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Simultaneous interpreting at conferences, conventions etc.

When interpreting simultaneously, the interpreter orchestrates a precise and comprehensible conversation between interlocutors who often do not speak a common language. In a globalized world, the necessity of a translator is of vital importance to close the communication gap between people dealing with matters of governments, companies as well as research centres, education facilities and other institutions.

Simultaneous interpreting is the ultimate form of oral language mediation. Contrary to consecutive interpreting, simultaneous interpreting is performed in real time. Since this requires utmost attention and concentration, events lasting several hours generally employ two simultaneous interpreters.

The simultaneous interpreters usually work in soundproof booths and alternate every 20-30 minutes. The interpreters hear the information via headset and speak into a microphone. This form of interpreting is mentally and physically very exhausting, which is why a sophisticated interpreting technique and a high level of professional competence are crucial for the interpreter. Simultaneous interpreting is used, inter alia, for multilingual events, conferences, GMP inspections, conventions, symposia, negotiations or shows.

Are you looking for a simultaneous interpreter whose skills meet your specific requirements? Then our interpreting service is the ideal contact for you in the whole German-speaking area!

Our sworn and experienced simultaneous interpreters will be happy to accompany you to every kind of event, such as:

  1. GLP, GCP and GMP inspections & audits
  2. Conferences & conventions
  3. Supervisory board meetings
  4. Travels abroad
  5. Court proceedings
  6. Business meetings
  7. Cultural events
  1. Trade fair visits
  2. Notary appointments
  3. Presentations
  4. Training courses
  5. Seminars
  6. Factory tours

We offer simultaneous interpreting in these languages:

What does simultaneous interpreting mean?

When interpreting simultaneously, the interpreter already starts translating after only a few words have been spoken in the source language. The interpreter’s task is to translate what is said to a target audience or a person in another language during a continuous dialogue or monologue without errors.

Simultaneous interpreting requires immense abilities and a wealth of information on which interpreters can draw. Thus, this form of translation tops the list of the most complex kinds of human communication.

Usually, the translator works from a soundproof booth and hears what is spoken via headphones. While the speaker is talking, the translator transfers the information into a microphone. The translation is transmitted to headphones worn by the audience.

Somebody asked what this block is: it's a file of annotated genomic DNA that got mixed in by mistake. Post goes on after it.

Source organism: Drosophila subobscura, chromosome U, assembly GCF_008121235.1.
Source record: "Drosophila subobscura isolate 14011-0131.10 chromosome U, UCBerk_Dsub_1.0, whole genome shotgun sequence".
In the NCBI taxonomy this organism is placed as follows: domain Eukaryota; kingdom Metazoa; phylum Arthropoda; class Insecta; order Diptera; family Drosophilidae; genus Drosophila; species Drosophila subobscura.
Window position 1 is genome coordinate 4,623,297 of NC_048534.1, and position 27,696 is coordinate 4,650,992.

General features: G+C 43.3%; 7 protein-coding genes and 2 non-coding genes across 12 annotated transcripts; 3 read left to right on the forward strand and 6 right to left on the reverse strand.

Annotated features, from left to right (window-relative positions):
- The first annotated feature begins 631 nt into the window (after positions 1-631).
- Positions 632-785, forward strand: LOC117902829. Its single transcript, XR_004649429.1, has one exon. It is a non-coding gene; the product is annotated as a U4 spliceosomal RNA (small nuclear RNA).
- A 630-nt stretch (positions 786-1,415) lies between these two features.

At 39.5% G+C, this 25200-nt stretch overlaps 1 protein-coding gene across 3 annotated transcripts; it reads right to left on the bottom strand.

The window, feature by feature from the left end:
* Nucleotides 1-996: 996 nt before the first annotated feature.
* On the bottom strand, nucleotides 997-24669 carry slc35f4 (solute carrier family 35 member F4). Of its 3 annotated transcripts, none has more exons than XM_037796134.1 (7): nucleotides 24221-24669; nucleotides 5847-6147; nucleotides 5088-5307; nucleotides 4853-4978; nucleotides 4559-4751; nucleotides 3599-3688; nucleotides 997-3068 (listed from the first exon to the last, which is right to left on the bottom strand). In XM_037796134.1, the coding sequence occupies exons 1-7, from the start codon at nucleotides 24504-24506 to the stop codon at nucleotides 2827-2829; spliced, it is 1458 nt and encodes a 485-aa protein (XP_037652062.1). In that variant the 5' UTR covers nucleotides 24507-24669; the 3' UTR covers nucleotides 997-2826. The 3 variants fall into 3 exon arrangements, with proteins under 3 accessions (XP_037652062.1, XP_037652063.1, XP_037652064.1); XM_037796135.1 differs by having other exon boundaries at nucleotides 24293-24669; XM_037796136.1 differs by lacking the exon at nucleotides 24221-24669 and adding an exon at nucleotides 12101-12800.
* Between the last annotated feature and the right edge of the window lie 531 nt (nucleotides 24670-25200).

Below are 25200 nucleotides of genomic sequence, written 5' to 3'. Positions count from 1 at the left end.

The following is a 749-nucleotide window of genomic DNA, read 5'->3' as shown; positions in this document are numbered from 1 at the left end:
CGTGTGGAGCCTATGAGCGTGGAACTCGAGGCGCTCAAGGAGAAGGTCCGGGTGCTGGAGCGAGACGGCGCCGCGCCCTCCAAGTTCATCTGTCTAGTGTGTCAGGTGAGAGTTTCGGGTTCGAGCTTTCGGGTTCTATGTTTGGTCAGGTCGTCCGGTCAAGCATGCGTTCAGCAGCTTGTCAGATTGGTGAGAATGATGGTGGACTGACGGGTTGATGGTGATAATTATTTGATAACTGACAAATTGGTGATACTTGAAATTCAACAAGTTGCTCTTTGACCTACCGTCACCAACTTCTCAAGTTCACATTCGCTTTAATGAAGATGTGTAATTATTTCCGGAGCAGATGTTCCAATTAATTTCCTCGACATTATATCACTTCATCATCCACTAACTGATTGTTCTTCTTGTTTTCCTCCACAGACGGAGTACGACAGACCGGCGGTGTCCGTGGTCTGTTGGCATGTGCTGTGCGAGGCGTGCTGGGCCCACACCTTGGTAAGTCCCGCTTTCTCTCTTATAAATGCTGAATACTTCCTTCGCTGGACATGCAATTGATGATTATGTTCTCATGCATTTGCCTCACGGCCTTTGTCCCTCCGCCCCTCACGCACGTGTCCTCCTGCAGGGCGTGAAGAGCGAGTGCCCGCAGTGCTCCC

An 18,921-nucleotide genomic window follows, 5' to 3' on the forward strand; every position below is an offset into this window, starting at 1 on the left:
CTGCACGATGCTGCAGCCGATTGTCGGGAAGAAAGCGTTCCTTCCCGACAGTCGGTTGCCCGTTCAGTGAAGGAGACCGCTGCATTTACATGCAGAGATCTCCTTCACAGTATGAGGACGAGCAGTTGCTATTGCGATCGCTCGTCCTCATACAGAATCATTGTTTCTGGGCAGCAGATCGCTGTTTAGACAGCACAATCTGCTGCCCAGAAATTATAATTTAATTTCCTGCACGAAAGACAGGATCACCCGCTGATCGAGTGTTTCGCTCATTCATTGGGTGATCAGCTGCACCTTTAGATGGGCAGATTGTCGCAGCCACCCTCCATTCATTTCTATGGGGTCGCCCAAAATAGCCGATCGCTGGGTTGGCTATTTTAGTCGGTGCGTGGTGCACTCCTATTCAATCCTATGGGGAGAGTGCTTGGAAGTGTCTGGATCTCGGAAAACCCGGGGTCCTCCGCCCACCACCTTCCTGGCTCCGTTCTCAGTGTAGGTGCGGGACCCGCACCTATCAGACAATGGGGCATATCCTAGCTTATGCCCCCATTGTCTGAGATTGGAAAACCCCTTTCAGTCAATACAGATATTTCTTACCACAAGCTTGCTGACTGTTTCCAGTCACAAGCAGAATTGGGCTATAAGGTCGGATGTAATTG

Simultaneous interpreting often does not mean translating exactly word for word. The result is rather rendering what is said in the target language as precisely as possible.

Simultaneous interpreters are usually isolated from the audience in their soundproof booths so that the speech can be translated into several different languages at once. The audience choose the language they prefer by changing the channel of their headsets.

A smooth flow of the presentation and a short time delay are important main advantages of simultaneous interpreting.

Challenges of simultaneous interpreting

In the world of language services, simultaneous interpreting can be classified as the most demanding service of all. The interpreter has to have excellent linguistic knowledge in at least two languages. Furthermore, he or she has to be very well prepared mentally, particularly if the meeting or the conference takes place over a longer period of time and many speakers are involved.

Being a simultaneous interpreter means understanding correctly what is said while transferring the necessary nuances into the target language. For this to be possible, the interpreter needs special intercultural competences beyond linguistic knowledge to be able to interpret certain gestures or emphases correctly.

When interpreting simultaneously, the interpreter only has very little time to hear, understand and interpret what is said and render it in the target language. Generally, the time delay between the speaker and the interpreter is only a few seconds. Due to this time pressure, interpreters cannot look up unknown expressions and terms in a dictionary, but have to be totally convinced of their linguistic abilities. In addition, the interpreters’ work also requires them to have the ability to improvise.

Since the process of simultaneous interpreting involves high psychological and physical stress, several interpreters often work in a team. They generally work in shifts of 20-30 minutes. Due to the high complexity and stress of this form of interpreting, we always pay attention to optimal training and further education of our simultaneous interpreters.

Areas in which simultaneous interpreting is used

Simultaneous interpreting is primarily used for formal or large groups, or for all forms of occasions on which a person speaks in front of an international audience. These events can comprise diplomatic conferences, international trade fairs, business or board meetings, training sessions, court hearings, lectures and presentations in front of an international audience or guided tours.

Simultaneous interpreting keeps the audience focused and attentive. During conferences, the participants can generally talk to each other, read conference material and leaflets and look around, which means that their attention is divided.

When you offer simultaneous interpreting, the event participants can turn their full attention to what the speaker is saying in order to understand the message.

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